top of page

Why Making It Look Too Easy Is A Bad Idea

RotorDroneMag image

Recent shot for I knew how I wanted to illustrate this and where I wanted the elements. Kai (rider) and Chris (quadcopter operator) were spot on and we got this in just a couple of runs.

With 25+ years experience, I’ve come across almost every type of event on a shoot, from the serendipitous to the near-disastrous. I’ve learned to be prepared.

But I also have reached the level that creating what I envision is usually easy. So easy, in fact, that sometimes clients and others on the shoot think it really is easy. That anyone can do it. I capture the action in one or two images, not tens or hundreds. I know when the peak of the action will happen. 25+ years experience shooting, and over 30 actually participating in many of the sports I shoot lets me capture and convey the action.

Going into it, I know what angle I’ll shoot at, what lens I’ll use, even what the light will look like. I see the world as light, see how different light affects different people and objects and scenery. Driving down the freeway, I’m analyzing how the light and shadow affects the signs, the textures of plants, the people in cars. Direction, specularity, reflections from other sources, it all plays in to how we see things and has a huge influence on how we perceive them in photographs. I’ve spent my life studying this.

I have had clients get mad at how little time I seem to spend setting things up and shooting. I know instinctively where I want to place a light or a reflector, what details can and cannot be brought out in post, where a person will stand out from or blend into the background. I know how much depth-of-field I want in a given shot. And I do it different every time, based on the look that is needed for a given image. My work is not easily pigeonholed, I don’t have a shtick (oh, sorry, some people refer to that as a “style”).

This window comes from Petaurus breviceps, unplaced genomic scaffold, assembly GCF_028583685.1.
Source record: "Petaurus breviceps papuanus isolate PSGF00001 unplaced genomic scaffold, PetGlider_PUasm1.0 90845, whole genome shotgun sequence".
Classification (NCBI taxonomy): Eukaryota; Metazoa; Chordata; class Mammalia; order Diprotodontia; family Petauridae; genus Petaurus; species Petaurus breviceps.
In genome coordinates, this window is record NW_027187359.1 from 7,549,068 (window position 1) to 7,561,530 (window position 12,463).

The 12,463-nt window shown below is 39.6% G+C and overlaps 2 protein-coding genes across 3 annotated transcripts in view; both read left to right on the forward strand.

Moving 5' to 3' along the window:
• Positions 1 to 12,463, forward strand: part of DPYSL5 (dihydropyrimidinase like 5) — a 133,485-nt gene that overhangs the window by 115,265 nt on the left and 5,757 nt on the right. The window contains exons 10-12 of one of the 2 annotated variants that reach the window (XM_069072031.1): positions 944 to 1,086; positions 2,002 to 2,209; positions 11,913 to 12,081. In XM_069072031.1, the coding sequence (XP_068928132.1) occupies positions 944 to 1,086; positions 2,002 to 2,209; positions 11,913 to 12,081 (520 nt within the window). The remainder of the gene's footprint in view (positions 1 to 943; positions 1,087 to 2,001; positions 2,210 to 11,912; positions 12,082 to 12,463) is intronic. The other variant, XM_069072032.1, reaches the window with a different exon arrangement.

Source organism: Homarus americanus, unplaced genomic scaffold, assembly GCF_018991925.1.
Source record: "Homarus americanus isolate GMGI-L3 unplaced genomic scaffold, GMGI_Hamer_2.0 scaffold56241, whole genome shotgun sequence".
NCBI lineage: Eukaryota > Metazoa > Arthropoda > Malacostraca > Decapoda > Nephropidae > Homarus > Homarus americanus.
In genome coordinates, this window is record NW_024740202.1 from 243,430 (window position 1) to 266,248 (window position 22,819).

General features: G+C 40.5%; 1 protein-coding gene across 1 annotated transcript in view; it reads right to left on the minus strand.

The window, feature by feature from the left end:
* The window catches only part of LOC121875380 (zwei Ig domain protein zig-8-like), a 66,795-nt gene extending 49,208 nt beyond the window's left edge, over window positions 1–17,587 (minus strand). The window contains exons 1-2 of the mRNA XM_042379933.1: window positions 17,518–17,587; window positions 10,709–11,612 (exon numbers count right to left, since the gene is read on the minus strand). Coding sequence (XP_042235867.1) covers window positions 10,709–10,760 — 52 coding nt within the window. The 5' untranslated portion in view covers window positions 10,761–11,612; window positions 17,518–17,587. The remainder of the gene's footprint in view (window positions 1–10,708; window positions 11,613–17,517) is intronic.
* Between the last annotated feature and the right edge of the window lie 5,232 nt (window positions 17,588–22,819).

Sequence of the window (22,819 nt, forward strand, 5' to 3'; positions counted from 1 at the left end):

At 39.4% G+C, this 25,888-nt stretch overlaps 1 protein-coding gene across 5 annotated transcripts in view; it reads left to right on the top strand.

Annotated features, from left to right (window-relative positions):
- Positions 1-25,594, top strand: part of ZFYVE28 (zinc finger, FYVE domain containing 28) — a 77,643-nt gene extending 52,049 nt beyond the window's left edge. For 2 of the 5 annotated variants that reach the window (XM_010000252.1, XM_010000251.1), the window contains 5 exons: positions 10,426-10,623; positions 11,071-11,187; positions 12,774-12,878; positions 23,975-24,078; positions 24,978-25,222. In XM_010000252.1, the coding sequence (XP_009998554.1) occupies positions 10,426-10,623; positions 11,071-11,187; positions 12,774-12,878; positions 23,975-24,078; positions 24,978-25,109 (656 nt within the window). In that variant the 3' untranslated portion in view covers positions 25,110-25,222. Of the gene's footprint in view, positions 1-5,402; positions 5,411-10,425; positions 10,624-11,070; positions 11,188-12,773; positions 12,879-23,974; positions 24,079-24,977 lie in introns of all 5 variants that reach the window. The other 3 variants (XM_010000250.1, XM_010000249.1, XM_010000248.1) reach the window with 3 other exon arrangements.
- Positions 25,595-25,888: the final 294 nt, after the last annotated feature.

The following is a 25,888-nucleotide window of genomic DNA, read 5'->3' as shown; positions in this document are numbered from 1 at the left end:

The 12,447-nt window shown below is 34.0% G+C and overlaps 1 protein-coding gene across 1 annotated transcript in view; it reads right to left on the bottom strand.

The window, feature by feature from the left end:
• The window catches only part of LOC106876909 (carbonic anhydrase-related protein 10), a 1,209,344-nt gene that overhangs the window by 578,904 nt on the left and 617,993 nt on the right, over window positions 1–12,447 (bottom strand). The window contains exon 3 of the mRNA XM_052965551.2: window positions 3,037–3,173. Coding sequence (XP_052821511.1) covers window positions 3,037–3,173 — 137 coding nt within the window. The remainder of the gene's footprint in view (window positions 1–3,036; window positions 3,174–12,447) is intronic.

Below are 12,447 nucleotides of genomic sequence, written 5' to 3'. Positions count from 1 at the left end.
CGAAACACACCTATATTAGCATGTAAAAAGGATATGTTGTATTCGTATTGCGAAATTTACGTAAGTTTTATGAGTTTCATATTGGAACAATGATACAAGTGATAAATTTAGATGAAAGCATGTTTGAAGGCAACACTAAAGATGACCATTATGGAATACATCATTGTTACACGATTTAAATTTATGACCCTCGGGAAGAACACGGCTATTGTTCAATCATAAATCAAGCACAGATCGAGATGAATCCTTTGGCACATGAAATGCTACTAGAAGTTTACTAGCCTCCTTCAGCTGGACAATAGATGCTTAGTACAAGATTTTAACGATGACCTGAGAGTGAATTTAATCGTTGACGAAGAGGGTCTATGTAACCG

All these years of experience make me work quickly and easily with my talent. We always have fun on shoots. Same with the clients who get it.

But some clients are put off by it. They either think what I do is so easy (modern cameras do make it easy to get an adequately exposed image) that they could do it and save money, or that they’re just simply paying me too much. They miss the years of experience, including THOUSANDS of hours spent testing/practicing so I can be this good when I need to be. At this point, I’m often telling one of my favorite parables:

I’ve even gone so far as to rent extra lighting and grip to make a bigger-looking production than I need to add a little more to the dog-and-pony show. Some people don’t appreciate the final image, they need the process to look bigger/harder/more complex. That’s fine, I’ll accommodate them. It’s the same thing with fees. The more you charge, the more people appreciate what you do. There’s solid psychology behind that, but that’s a topic for a future blog.

Friend Eddie Fiola told me the story of a series of shows he was doing with a guy who was the “Wheelie King”. He could ride a wheelie over ANYTHING. Including cars. Eddie watched him practice before the show, and he was flawless. Not a bobble. But when the crowds were there and he had to go over a car, he got up onto the car and fell off. The crowd gasped. Eddie was perplexed, he’d seen this guy do this hundreds of times.

He got up, dusted himself off, then went for it again. He made it further across the car, but fell again. Again, the crowd gasped, but cheered as he got up and tried again. The third time, he made it across, just. The crowd roared! Showmanship. Make it look as hard as it actually is and people appreciate it more.

I certainly need to follow this advice more.


bottom of page